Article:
18. Albert N, Trochelman K, Li J, Lin S. Signs and symptoms of heart failure: are you asking the right questions? Am J Crit Care. 2010;19:443–452. [PubMed]
19. Desbiens NA, Mueller-Rizner N, Connors AF, Wenger NS. The relationship of nausea and dyspnea to pain in seriously ill patients. Pain. 1997;71:149–156. [PubMed]
20. Edmonds P, Higginson I, Altmann D, Sen-Gupta G, McDonnell M. Is the presence of dyspnea a risk factor for morbidity in cancer patients? J Pain Symptom Manage. 2000;19:15–22. [PubMed]
21. Reuben DB, Mor V. Dyspnea in terminally ill cancer patients. Chest. 1986;89:234–236. [PubMed]
22. NHS Information Centre for Health and Social Care . National heart failure audit 2010. The NHS Information Centre for Health and Social Care; Leeds, UK: 2010. Available from: http://www.hscic.gov.uk/catalogue/PUB02654/nati-hear-fail-audi-2010-rep.pdf.
23. Cleland JGF, McDonagh T, Rigby AS, et al. National Heart Failure Audit Team for England and Wales The national heart failure audit for England and Wales 2008-2009. Heart Br Card Soc. 2011;97:876–886. [PubMed]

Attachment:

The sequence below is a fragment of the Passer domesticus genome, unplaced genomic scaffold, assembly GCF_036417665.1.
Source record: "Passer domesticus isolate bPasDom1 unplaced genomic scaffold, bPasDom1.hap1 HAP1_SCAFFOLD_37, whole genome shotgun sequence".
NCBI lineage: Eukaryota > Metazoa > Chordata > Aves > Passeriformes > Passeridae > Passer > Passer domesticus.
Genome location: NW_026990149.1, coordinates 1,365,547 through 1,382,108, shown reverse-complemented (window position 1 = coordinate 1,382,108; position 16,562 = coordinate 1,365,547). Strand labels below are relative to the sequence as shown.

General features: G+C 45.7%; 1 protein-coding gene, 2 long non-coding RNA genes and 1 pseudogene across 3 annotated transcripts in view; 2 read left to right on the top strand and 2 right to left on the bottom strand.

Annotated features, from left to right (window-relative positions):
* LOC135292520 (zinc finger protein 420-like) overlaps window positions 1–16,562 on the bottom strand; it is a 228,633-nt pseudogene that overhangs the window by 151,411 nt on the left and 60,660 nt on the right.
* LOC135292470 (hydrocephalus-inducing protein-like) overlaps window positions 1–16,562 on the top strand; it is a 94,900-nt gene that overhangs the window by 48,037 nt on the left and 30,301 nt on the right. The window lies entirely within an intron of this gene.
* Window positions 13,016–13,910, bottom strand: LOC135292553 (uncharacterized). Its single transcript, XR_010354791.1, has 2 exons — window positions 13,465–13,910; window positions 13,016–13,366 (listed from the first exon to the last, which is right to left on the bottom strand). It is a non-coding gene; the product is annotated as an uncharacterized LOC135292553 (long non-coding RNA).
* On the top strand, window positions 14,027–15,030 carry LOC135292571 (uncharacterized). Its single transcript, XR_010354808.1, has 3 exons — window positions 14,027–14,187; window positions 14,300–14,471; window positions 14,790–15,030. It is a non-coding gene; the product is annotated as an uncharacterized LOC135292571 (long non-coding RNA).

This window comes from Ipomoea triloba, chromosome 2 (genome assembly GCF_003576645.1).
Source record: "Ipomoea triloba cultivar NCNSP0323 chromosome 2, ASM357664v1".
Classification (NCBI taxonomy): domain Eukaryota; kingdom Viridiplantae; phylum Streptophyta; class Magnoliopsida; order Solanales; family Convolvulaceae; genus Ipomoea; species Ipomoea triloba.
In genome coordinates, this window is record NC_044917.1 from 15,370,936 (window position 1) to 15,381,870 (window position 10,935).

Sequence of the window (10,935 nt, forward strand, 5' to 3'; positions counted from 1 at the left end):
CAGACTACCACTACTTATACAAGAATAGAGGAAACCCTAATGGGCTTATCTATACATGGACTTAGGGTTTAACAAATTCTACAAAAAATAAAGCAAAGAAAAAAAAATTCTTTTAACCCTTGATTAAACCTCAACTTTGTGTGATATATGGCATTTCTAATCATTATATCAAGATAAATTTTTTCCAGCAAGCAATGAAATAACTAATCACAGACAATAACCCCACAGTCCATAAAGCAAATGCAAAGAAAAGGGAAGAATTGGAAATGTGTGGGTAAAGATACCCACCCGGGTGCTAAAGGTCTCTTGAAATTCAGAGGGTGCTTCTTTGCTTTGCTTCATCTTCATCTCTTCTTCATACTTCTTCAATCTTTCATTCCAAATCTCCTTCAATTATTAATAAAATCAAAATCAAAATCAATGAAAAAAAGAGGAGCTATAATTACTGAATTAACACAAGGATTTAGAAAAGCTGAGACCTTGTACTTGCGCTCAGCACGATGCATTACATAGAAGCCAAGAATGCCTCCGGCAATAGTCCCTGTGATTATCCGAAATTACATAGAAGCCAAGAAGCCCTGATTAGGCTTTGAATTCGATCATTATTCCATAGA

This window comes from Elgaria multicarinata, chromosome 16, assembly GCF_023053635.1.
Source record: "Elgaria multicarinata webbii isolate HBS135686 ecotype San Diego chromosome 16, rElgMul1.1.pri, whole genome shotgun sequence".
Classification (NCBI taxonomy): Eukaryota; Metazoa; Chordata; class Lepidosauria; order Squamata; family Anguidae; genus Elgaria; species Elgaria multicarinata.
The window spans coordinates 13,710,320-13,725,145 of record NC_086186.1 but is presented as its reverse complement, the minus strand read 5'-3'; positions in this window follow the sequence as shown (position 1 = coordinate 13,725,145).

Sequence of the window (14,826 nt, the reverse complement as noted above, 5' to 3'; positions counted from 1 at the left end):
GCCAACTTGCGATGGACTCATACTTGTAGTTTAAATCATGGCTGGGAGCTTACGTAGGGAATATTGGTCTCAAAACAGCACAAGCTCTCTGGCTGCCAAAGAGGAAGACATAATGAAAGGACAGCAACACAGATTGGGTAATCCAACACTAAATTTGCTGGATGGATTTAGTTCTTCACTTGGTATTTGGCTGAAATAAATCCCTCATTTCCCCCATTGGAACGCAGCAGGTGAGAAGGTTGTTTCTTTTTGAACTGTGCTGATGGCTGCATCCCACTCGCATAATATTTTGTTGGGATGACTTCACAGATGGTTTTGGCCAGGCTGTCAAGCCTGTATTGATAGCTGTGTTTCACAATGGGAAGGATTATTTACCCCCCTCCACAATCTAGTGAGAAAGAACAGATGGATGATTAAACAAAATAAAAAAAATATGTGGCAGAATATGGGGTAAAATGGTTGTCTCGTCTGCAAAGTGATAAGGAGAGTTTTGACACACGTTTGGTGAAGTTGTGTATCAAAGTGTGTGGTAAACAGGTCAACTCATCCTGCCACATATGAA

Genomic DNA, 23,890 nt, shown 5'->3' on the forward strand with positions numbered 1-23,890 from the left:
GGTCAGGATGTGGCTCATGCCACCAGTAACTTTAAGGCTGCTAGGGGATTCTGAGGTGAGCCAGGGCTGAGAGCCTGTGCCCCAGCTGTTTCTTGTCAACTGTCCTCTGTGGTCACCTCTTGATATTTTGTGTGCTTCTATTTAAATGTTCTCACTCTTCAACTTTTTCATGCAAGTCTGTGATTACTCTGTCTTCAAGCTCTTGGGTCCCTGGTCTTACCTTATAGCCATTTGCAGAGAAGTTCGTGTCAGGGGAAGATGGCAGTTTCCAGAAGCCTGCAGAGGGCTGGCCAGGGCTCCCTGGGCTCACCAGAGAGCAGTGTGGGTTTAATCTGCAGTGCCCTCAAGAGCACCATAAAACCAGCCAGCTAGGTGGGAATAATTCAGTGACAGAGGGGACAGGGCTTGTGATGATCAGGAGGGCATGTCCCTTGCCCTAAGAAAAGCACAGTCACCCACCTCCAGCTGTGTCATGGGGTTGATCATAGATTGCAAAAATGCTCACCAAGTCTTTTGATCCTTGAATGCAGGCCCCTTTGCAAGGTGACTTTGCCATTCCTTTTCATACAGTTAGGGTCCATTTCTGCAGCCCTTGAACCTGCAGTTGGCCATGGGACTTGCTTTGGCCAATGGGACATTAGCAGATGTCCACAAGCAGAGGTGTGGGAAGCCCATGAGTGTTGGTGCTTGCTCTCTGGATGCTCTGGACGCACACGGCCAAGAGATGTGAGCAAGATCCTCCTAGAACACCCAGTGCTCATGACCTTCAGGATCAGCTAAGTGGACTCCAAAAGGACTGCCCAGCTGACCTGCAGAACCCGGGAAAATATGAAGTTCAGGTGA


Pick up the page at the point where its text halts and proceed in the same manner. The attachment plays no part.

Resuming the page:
24. Koenig SM. Pulmonary complications of obesity. Am J Med Sci. 2001;321:249–279. [PubMed]
25. Sin DD, Jones RL, Man SFP. Obesity is a risk factor for dyspnea but not for airflow obstruction. Arch Intern Med. 2002;162:1477–1481. [PubMed]
26. American Thoracic Society and European Respiratory Society Standards for the diagnosis and management of patients with COPD. 2004 Available from: http://www.thoracic.org/clinical/copd-guidelines/resources/copddoc.pdf.
27. Connors AF, Dawson NV, Thomas C, et al. Outcomes following acute exacerbation of severe chronic obstructive lung disease. The SUPPORT investigators (Study to Understand Prognoses and Preferences for Outcomes and Risks of Treatments). Am J Respir Crit Care Med. 1996;154:959–967. [PubMed]
28. Anzueto A. Impact of exacerbations on COPD. Eur Respir Rev. 2010;19:113–118. [PubMed]
29. Nakken N, Janssen DJA, van den Bogaart EHA, et al. Informal caregivers of patients with COPD: home sweet home? Eur Respir Rev. 2015;24:498–504. [PubMed]
30. Bauer AM, Chen C-N, Alegría M. Prevalence of physical symptoms and their association with race/ethnicity and acculturation in the United States. Gen Hosp Psychiatry. 2012;34:323–331. [PMC free article] [PubMed]